The Moral Permissibility Of The Death Penalty

1261 Words 6 Pages
Capital punishment, or the death penalty, has been an ongoing ethical debate that has been traced to the beginning of the American colonies. The death penalty is an issue that has the United States quite divided. While there are many supporters of it, there is also a large amount in opposition. Currently, there are thirty-one states in which the death penalty is legal and nineteen states that have abolished it. Because of its controversial nature, it is important to further analyze the moral permissibility of the death penalty. I believe the death penalty should be legal throughout the nation for those who commit crimes deemed by society and government as deserving the infliction of death.
In this paper, I will defend the legalization of
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In order for one to make a moral decision, the outcome of certain actions must be considered first. Because the emphasis is placed on the consequences of your action, the theory of Utilitarianism is a form of Consequentialism. Therefore, the best type of government is one that has the best consequences. Utilitarianism disapproves of punishment that is administered as a way to make the criminal “pay” for his crime. Instead, the role of punishment is to prevent any future crime by inflicting fear of punishment. Therefore, every law and decision that is made should produce the best results for the greatest number of people. The death penalty is not meant to provide justice by taking “an eye for an eye”. This punishment is meant to deter many criminals from committing murder. The severity of a punishment is intended to cause fear and, therefore, prevent …show more content…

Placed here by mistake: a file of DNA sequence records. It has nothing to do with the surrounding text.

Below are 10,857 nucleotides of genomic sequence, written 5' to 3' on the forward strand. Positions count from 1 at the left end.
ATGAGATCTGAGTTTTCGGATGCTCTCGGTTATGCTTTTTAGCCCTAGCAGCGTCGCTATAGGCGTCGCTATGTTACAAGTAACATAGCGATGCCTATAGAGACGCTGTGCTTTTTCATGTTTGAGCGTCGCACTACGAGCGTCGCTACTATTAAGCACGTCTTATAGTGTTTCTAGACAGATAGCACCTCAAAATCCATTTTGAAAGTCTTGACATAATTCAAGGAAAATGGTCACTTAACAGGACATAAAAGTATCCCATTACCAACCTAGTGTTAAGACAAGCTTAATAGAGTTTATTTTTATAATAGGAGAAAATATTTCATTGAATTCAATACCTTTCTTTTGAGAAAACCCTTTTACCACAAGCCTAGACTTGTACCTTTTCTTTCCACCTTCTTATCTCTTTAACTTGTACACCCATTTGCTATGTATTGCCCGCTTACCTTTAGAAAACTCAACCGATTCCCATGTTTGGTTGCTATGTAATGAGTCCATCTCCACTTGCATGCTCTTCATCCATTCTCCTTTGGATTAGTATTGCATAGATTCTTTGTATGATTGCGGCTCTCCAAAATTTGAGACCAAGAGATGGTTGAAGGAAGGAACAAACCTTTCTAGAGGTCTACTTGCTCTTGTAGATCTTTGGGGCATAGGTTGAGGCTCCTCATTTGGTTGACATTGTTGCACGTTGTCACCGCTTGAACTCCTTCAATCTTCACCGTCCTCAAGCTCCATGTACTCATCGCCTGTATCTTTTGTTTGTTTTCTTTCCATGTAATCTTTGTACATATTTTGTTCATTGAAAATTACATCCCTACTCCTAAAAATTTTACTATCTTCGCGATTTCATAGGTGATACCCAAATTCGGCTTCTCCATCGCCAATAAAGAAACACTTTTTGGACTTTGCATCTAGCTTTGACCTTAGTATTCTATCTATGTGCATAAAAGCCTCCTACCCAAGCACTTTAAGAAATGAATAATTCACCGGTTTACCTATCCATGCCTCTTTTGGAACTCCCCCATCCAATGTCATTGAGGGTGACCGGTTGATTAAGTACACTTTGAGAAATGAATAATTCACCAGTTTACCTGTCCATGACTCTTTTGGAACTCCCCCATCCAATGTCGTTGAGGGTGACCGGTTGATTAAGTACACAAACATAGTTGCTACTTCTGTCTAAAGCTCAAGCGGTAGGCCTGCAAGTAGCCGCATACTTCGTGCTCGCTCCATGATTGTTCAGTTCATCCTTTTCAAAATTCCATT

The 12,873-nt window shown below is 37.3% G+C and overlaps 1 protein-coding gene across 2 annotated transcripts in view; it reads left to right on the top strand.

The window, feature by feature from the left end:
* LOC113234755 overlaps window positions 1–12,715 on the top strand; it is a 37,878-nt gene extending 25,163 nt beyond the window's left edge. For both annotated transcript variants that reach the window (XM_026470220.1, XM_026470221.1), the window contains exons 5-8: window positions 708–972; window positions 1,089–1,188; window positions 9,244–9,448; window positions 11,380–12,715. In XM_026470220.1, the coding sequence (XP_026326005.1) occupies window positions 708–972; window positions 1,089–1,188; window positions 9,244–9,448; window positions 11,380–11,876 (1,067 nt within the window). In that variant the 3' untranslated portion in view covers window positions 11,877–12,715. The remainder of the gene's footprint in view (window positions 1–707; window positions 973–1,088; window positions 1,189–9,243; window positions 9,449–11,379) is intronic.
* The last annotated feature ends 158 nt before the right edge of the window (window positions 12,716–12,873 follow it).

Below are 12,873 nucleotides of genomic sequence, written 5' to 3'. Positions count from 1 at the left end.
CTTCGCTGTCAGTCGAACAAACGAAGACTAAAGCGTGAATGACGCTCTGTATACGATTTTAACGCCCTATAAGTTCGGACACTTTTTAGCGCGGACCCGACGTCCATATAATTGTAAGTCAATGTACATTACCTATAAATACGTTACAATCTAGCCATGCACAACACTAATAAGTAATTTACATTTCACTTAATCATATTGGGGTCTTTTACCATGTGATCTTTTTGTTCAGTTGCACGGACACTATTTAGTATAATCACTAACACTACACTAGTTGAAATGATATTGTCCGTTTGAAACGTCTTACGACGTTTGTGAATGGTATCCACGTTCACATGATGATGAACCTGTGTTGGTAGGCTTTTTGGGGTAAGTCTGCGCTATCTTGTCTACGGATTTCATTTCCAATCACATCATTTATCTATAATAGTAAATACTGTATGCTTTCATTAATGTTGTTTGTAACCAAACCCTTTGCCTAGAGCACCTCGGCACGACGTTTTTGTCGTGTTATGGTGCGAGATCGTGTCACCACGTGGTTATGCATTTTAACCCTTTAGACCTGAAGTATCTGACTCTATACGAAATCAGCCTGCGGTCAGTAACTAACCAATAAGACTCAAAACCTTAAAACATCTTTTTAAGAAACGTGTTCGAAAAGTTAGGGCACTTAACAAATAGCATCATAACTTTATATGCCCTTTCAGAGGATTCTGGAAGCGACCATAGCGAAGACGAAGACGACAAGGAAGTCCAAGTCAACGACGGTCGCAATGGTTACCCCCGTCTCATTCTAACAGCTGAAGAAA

Many may object based on the contention that this could result in innocent people executed. Since the reinstatement of the modern death penalty, 87 people have been freed from death row because they were later proven innocent. This is a demonstrated error rate of 1 innocent person for every 7 persons executed. Therefore, when the consequences are life and death, the thought that innocent people may be executed must be taken seriously. It is important to realize that some small margin for error does exist in the law system when it comes to capital punishment and the condemnation of those presumed to be guilty of crime. Therefore, in the future, if the use of the death penalty becomes legalized across the nation, one must take into consideration that this would result in the execution of more innocent

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